Younger Age Associated With Better Outcomes in Childhood AML
WESTPORT, CT (Reuters Health) Sept 12 - Younger children experience better overall survival and disease-free survival than older children do after receiving a diagnosis of acute myeloid leukemia (AML), according to a report in the September 15th edition of Blood.
Dr. David Webb from the Great Ormond Street Hospital for Children in London, UK and colleagues compared the presenting features and outcomes of AML in 698 children, younger than 15 years at diagnosis, who participated in two AML trials in the UK.
Younger children were more likely than older children to present with FAB types M5 and M7, they found, and less likely to have favorable cytogenetic features. The youngest children were more likely to have central nervous system involvement at diagnosis. Remission rates and deaths during induction were similar in the different age groups, the report indicates, but resistant disease was less common in the youngest children.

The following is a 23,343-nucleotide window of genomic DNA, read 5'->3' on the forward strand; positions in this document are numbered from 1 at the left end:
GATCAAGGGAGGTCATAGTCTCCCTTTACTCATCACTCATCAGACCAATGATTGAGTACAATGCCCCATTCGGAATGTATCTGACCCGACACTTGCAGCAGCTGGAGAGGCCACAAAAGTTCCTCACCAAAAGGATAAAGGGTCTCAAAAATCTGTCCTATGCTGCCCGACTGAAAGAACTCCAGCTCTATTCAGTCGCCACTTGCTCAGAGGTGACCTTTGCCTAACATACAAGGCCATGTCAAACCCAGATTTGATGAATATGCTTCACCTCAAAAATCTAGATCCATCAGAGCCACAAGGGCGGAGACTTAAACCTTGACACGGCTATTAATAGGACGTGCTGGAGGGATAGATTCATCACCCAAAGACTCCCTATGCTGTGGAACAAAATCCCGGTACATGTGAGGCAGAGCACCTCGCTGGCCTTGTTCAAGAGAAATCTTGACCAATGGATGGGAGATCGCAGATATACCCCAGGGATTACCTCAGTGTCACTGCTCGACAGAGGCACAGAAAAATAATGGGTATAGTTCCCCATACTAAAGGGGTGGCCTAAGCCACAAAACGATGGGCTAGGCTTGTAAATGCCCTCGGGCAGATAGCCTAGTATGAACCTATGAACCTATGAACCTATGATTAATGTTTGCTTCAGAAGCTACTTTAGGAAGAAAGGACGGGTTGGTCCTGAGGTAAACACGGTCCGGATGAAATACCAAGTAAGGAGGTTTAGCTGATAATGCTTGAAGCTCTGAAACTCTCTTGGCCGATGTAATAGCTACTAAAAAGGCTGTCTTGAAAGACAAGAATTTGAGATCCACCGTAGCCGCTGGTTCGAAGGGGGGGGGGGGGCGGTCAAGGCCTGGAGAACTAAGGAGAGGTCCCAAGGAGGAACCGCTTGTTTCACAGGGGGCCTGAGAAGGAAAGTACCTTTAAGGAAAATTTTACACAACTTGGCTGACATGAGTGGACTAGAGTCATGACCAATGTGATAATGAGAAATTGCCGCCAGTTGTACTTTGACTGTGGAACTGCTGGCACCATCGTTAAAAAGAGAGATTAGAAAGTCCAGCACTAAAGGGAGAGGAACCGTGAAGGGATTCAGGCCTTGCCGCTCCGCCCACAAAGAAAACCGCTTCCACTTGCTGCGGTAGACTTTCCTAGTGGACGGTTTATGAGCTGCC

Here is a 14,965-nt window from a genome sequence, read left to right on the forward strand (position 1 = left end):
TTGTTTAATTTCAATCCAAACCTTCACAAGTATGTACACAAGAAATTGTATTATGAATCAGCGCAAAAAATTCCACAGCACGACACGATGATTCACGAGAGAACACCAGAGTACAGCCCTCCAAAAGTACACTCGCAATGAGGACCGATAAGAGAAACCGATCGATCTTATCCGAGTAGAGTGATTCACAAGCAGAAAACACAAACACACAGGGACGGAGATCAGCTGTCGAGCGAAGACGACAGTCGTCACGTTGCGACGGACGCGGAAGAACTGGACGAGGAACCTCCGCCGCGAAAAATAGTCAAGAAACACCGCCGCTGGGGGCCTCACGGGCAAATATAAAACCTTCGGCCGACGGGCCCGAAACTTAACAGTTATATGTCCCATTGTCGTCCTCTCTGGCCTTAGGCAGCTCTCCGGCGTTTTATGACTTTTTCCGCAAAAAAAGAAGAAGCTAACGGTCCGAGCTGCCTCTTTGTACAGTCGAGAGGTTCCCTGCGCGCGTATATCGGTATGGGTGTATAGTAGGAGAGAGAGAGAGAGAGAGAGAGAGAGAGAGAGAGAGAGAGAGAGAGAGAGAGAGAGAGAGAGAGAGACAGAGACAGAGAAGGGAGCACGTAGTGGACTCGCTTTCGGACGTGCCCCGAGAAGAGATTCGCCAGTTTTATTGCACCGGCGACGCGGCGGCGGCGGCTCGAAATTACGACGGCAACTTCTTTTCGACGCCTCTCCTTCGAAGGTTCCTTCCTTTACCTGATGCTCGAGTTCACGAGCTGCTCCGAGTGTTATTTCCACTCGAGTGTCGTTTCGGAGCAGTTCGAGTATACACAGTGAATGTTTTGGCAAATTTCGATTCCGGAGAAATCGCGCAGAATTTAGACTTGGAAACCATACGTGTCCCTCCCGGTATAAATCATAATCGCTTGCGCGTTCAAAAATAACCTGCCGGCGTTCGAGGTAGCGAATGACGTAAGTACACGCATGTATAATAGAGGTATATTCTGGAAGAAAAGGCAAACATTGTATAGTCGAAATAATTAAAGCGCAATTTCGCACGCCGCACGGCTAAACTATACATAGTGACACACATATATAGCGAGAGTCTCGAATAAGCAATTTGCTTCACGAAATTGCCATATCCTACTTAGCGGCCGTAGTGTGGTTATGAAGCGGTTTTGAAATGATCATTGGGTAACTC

On multivariate analysis, younger children had better overall survival (p = 0.02), event-free survival (p = 0.02), and disease-free survival (p = 0.06), due mainly to a lower relapse rate (p = 0.02), especially in the bone marrow (p = 0.02).
Diarrhea was more severe with treatment in younger children, whereas nausea and vomiting were more common among children ages 10 to 15.
"Younger children may have received relatively more intensive therapy," the authors observe, "and increased treatment intensity is associated with improved disease-free survival in childhood AML. The lack of good pharmacokinetic data to accurately determine dosages indicates the strong need for appropriate studies in this area to guide improvements to the therapeutic ratio."
Noting the higher incidence of diarrhea and marginally higher rate of death during induction, the researchers conclude, nevertheless, that "further dose reductions are inappropriate at this time, but attention to the supportive care needs of very young children must be emphasized."
Reuters Medical News for the Professional/Medscape
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